In short : the Statute of Secrecy, coupled with the deprecation of magic in favour of science in the Muggle minds, led to this situation.
Long Answer :
Before 1689 (when the International Confederation signed the Statute), Muggles and Wizards/Witches kind of lived together. Right after the promulgation of the Statute, all the magical population went in hiding (that is, for those who weren't already hidden, of course), effectively severing all ties with non-magical folks.
The Statute was promulgated because persecutions were reaching an all-time low. Before that, Muggles had mixed views on magic, depending on the image it gave. Alchemy, for example, was thought as a science, with priests practicing it (Roger Bacon, for example, was a friar and an alchemist); thus, it is quite "normal" that a great Alchemist like Nicolas Flamel went down in history, since Alchemy was considered as normal amongst Muggles.
Even before that, in the early years of Middle-Age, magic was generally seen in a "good" light; even if the authorities were not fond of wizards and witches, the common folks were more than ready to go and see their friendly neighbour Magic-(Wo)Man. It is then no surprise that wizards and witches, living in broad daylight amongst Muggles, could be famous in both worlds. The more one goes back in time, the more magic is intertwined with history and common folks (think of Merlin working with Arthur, to name only the most famous).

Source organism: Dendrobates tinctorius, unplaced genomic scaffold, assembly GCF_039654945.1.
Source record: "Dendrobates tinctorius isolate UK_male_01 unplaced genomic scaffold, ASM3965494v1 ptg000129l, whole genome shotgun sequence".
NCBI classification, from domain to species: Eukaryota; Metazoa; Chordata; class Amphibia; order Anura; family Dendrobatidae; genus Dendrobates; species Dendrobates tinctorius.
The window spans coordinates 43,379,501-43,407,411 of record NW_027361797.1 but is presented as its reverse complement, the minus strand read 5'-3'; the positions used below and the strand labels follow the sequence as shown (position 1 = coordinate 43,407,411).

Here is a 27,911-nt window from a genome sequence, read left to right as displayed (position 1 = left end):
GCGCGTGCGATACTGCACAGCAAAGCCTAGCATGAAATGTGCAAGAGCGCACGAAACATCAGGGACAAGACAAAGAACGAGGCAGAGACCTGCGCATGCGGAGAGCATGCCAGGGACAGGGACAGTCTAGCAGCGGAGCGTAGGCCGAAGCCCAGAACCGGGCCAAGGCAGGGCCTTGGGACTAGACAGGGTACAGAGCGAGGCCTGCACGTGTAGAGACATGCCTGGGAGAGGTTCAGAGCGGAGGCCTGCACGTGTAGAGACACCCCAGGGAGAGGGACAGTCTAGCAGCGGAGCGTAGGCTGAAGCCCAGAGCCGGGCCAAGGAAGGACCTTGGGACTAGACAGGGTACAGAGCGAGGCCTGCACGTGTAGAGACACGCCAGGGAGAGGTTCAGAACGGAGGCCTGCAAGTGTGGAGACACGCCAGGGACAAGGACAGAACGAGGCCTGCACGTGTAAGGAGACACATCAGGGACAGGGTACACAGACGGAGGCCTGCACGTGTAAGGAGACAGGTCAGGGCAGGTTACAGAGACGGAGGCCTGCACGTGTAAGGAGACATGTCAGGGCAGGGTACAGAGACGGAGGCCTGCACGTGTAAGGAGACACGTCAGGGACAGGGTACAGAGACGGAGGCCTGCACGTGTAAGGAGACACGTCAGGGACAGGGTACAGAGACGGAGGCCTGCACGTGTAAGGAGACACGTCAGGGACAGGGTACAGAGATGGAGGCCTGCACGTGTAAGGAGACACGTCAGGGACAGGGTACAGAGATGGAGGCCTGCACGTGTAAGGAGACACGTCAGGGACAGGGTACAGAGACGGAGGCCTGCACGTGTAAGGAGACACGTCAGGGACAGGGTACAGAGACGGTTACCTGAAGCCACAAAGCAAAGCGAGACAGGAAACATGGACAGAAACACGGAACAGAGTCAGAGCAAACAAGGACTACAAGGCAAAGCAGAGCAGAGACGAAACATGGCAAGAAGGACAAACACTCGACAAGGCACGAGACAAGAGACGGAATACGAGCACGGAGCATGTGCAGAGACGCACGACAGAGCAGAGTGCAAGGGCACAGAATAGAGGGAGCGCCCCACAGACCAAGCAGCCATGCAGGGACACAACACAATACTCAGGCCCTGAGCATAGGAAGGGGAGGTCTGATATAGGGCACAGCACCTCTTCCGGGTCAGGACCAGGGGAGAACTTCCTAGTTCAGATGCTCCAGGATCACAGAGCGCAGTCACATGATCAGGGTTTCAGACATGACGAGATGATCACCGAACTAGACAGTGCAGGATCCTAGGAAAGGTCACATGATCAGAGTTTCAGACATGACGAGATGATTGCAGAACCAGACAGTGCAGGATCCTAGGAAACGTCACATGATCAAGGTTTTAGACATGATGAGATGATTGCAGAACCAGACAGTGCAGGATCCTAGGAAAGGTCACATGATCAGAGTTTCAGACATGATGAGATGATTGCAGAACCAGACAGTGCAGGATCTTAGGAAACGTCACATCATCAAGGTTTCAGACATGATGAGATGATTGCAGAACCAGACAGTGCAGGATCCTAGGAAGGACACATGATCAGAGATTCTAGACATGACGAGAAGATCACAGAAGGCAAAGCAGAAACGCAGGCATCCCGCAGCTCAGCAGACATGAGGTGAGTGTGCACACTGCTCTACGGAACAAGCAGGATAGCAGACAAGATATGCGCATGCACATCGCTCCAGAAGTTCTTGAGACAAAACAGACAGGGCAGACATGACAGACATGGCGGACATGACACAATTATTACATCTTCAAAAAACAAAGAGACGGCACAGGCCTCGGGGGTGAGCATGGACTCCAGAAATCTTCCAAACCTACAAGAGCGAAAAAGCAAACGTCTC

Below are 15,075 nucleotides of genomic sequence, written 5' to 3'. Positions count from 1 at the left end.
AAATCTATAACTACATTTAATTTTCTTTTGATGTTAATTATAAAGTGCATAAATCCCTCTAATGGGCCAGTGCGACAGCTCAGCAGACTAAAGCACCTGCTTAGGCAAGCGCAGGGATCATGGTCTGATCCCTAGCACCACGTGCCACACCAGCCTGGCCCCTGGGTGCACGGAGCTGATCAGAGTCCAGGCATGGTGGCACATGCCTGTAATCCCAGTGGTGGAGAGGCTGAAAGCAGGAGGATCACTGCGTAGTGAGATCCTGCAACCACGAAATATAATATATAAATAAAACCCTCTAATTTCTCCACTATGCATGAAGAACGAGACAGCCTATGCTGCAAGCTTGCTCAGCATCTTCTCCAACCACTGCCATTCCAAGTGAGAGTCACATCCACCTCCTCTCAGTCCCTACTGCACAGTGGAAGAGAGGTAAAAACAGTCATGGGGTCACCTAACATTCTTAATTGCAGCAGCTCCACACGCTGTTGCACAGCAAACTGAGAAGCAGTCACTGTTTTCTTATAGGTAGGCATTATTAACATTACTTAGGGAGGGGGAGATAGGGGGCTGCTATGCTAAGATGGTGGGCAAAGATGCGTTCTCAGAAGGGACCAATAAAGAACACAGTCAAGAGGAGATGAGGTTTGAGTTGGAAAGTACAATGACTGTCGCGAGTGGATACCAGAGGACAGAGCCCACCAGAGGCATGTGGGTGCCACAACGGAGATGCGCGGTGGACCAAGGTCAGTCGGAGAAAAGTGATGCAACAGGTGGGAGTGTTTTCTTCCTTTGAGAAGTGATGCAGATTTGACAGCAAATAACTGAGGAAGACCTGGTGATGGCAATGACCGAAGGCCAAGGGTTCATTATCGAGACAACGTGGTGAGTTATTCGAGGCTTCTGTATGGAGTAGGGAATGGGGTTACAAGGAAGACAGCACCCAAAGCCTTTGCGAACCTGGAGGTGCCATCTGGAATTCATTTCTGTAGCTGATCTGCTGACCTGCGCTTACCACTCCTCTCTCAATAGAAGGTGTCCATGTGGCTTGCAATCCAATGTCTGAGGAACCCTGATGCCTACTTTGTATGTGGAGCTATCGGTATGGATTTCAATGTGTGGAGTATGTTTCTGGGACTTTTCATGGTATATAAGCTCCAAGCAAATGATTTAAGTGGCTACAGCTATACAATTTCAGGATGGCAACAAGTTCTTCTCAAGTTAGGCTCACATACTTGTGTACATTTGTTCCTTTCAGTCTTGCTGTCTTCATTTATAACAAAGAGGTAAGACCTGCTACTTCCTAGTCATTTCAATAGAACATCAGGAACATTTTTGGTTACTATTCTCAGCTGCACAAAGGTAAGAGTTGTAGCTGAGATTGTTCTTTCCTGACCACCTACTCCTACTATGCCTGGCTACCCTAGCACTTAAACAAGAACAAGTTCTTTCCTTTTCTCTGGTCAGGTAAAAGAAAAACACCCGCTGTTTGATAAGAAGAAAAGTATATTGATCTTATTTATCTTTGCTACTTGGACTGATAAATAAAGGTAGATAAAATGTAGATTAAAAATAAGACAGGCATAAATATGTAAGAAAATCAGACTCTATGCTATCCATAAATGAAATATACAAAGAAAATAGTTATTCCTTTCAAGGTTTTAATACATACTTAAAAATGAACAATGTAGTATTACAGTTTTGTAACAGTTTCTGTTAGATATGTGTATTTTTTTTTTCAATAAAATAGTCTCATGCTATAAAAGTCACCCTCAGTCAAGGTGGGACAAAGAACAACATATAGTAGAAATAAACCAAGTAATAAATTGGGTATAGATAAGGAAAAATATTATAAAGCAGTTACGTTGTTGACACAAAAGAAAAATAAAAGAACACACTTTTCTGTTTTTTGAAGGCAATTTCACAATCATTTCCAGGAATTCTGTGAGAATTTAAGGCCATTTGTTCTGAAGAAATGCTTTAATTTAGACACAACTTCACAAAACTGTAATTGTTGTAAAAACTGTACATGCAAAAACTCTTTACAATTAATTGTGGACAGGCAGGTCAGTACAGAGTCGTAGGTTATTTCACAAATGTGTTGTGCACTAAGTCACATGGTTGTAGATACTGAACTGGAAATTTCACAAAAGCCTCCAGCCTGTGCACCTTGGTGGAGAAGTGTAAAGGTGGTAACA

Not long after the promulgation of the Statute of Secrecy, something else happened in the Muggle world: the Enlightenment, followed by the Industrial Revolution. "Suddenly", science was the greatest thing ever along with philosophy, and anything related to magic was seen as a relic from an archaic society. The advances in technology made the Muggles stop believing and trusting magic, especially when magical folks were still highly distrustful of Muggles (who less than 50 years were still burning them, so it's quite justified).
When magic went back in a good light, it was too late; both societies had been separated for too long, and most magical folks were still at best cautious of Muggles, along with the Statute of Secrecy still banning any revelation of the magical world.
Concerning our days, this quote (one of the only sensible things Cornelius Oswald Fudge ever said) sums it all quite nicely:
Muggle Prime Minister: "But then, why hasn't a former Prime Minister warned
Cornelius Fudge: "My dear Prime Minister, are you ever going to
Concerning Old Mother Hubbard, she is supposed to be a hag who lived during the Middle Ages, far before the Statute. The nursery rhyme dates back to the early XIXth century, but the character is supposed to have lived far before that.